The Full Rundown of Ohio Power of Attorney Witness Requirements

Create a Power of Attorney The Full Rundown of Ohio Power of Attorney Witness Requirements

Ohio Power of Attorney Witness Requirements Clarified by DoNotPay

Once you have drafted your power of attorney (POA), the most important thing you have to do is to make sure it complies with your local laws.

In Ohio, you have to fulfill certain criteria when you sign a POA to make sure the document is valid and enforceable.

DoNotPay has all the info you need to understand Ohio power of attorney witness requirements and ensure your POA does its job.


What Are the Witness Requirements for a POA in Ohio?

Ohio has different legislation for different types of power of attorney.

Medical and healthcare powers of attorney require two witnesses to countersign the POA letter.

Financial POAs do not require any witnesses unless they contain the nomination of a guardian for the principal. In this case, they are treated the same as a will, meaning they need two witnesses who are:

  • Aged 18 or over
  • Of sound mind
  • Not related to the principal or agent

What Are the Specifics of the Ohio Power of Attorney Statute?

Powers of attorney for financial affairs come in different forms, as follows:

Type of POA Explanation
Limited or special POA Limited powers of attorney confer control of specific areas of the principal’s finances to the agent or delegate full responsibility for a limited time
Springing POA A springing POA only comes into effect when the principal becomes incapacitated. The principal can also include springing clauses into a durable POA
General POA If the principal requires an agent to look after their financial affairs before they are declared incapacitated, a general power of attorney is a perfect choice. It confers full control of the principal’s finances to the agent but terminates as soon as the principal is declared incapacitated
Durable POA A durable POA delegates complete financial control to the agent and continues to be in force after the principal has been declared incapable of managing their finances

All Ohio powers of attorney are considered durable by default unless the principal states otherwise in the POA scope.

As a principal in Ohio, you can nominate one or multiple agents, but you should specify whether they should act:

  • Independently, each with full financial control
  • Independently, with designated areas of responsibility
  • Together by unanimous decision
  • Together by majority

Can You Draft Your Own Power of Attorney in Ohio?

The Ohio state legislature provides statutory forms for financial powers of attorney.

These are designed to achieve clarity and conciseness in the wording of every POA granted in the state to curb fraudulent agents.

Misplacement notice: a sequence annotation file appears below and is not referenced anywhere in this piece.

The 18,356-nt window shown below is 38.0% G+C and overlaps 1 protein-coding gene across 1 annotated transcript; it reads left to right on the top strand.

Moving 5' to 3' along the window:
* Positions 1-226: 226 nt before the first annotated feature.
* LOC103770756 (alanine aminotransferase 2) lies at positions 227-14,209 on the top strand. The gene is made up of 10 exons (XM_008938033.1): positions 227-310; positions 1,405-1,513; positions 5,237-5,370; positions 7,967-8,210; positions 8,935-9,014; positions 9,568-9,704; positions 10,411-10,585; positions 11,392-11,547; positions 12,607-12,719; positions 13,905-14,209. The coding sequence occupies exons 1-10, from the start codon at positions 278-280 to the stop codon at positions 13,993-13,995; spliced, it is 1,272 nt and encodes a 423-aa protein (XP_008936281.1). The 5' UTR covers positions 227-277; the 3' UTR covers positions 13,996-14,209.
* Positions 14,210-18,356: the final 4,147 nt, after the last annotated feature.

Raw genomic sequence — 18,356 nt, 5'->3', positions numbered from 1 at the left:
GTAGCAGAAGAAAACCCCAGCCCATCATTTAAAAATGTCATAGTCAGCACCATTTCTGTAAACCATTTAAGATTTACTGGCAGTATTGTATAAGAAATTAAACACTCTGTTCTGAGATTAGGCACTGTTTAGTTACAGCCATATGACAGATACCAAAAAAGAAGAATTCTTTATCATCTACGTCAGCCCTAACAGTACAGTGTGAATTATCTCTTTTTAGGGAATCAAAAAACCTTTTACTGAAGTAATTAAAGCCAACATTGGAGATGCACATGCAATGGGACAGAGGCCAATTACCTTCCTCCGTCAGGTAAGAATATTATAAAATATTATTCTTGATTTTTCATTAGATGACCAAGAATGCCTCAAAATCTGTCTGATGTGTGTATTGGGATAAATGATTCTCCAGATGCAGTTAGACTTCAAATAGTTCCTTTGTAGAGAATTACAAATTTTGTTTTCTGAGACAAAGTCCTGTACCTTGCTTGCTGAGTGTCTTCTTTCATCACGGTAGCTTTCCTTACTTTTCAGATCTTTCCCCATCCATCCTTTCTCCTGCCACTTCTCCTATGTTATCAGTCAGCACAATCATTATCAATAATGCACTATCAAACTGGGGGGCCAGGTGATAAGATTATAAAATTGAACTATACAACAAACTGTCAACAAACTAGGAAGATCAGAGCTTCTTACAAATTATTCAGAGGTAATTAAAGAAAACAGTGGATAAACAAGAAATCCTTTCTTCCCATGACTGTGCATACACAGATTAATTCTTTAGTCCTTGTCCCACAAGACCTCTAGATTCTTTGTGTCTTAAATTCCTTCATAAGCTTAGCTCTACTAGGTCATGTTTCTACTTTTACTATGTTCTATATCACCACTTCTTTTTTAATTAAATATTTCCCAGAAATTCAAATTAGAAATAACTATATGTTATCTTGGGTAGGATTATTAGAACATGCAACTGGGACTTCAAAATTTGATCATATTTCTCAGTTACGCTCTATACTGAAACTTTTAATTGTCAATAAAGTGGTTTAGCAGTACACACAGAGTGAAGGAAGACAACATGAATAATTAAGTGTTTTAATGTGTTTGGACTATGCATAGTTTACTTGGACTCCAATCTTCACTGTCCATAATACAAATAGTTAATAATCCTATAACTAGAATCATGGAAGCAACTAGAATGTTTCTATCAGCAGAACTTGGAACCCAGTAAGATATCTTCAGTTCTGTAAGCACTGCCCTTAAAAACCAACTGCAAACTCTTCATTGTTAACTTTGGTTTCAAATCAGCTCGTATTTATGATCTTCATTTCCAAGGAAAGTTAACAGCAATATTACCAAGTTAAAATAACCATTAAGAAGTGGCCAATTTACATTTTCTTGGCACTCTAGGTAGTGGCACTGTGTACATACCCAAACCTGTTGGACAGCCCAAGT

You do not have to use the statutory form, but Ohio power of attorney laws state that you should base your POA document substantially on it.

If you draft your own power of attorney, you should include the following points:

  1. Names and details of the principal and agent
  2. Scope of POA
  3. Exclusions to agents’ power
  4. Commencement and termination dates

Names and Details of the Principal and Agent

The names, addresses, and contact details of both the principal and the agent should be recorded.

Scope of POA

The principal should define exactly what the agent is entitled to and expected to do.

This section can be used to classify the POA as durable or limited and should include as much detail as possible.

If the POA is intended to be durable or unlimited in scope, the principal must list every aspect of their financial affairs the agent is expected to run. These could include:

  • Control of bank accounts
  • Payment of bills
  • Management of real property
  • Running of investment portfolios
  • Provision of day-to-day needs

The more detail inserted by the principal, the more the likelihood that the agent will do a good job.

Exclusions to Agents’ Power

Ohio law states that agents are not allowed to:

  • Alter the principal’s will
  • Benefit financially from the agency unless specifically stated in the POA
  • Perform any illegal activity in executing the principal’s wishes
  • Enter into any conflict of interest

The POA document should include these exclusions and any other limitations the principal may want to include.

Commencement and Termination Dates

By default in Ohio, powers of attorney come into force on the date they are signed and are durable, meaning that they only terminate when:

  • Principal passes away
  • Agent becomes unable or unwilling to carry on performing the function
  • Principal revokes the POA in writing

Any variation needs to be stated clearly in the POA document.

If you do not want to draft your POA yourself and don’t want the expense of hiring a lawyer, DoNotPay has the solution—we can create your POA for you in a flash!

Simplify the Process and Let DoNotPay Create Your POA for You!

DoNotPay is the expert at making complex legal processes simpler—creating a power of attorney is a perfect example of how we can help!

To create your customized POA, all you have to do is:

  1. Sign up with DoNotPay in your web browser
  2. Click on our Create a Power of Attorney feature
  3. Fill in the details you want to be included in your POA

Your POA will be ready in an instant, and you can go ahead and sign it in the presence of a notary. Once you have your notary stamp and signature, your POA is in force. An even better way to save time and effort is to have your POA notarized using our online notarization product!

You just need to specify that you want us to connect you with a notary while completing the short questionnaire mentioned above, and you’re golden!

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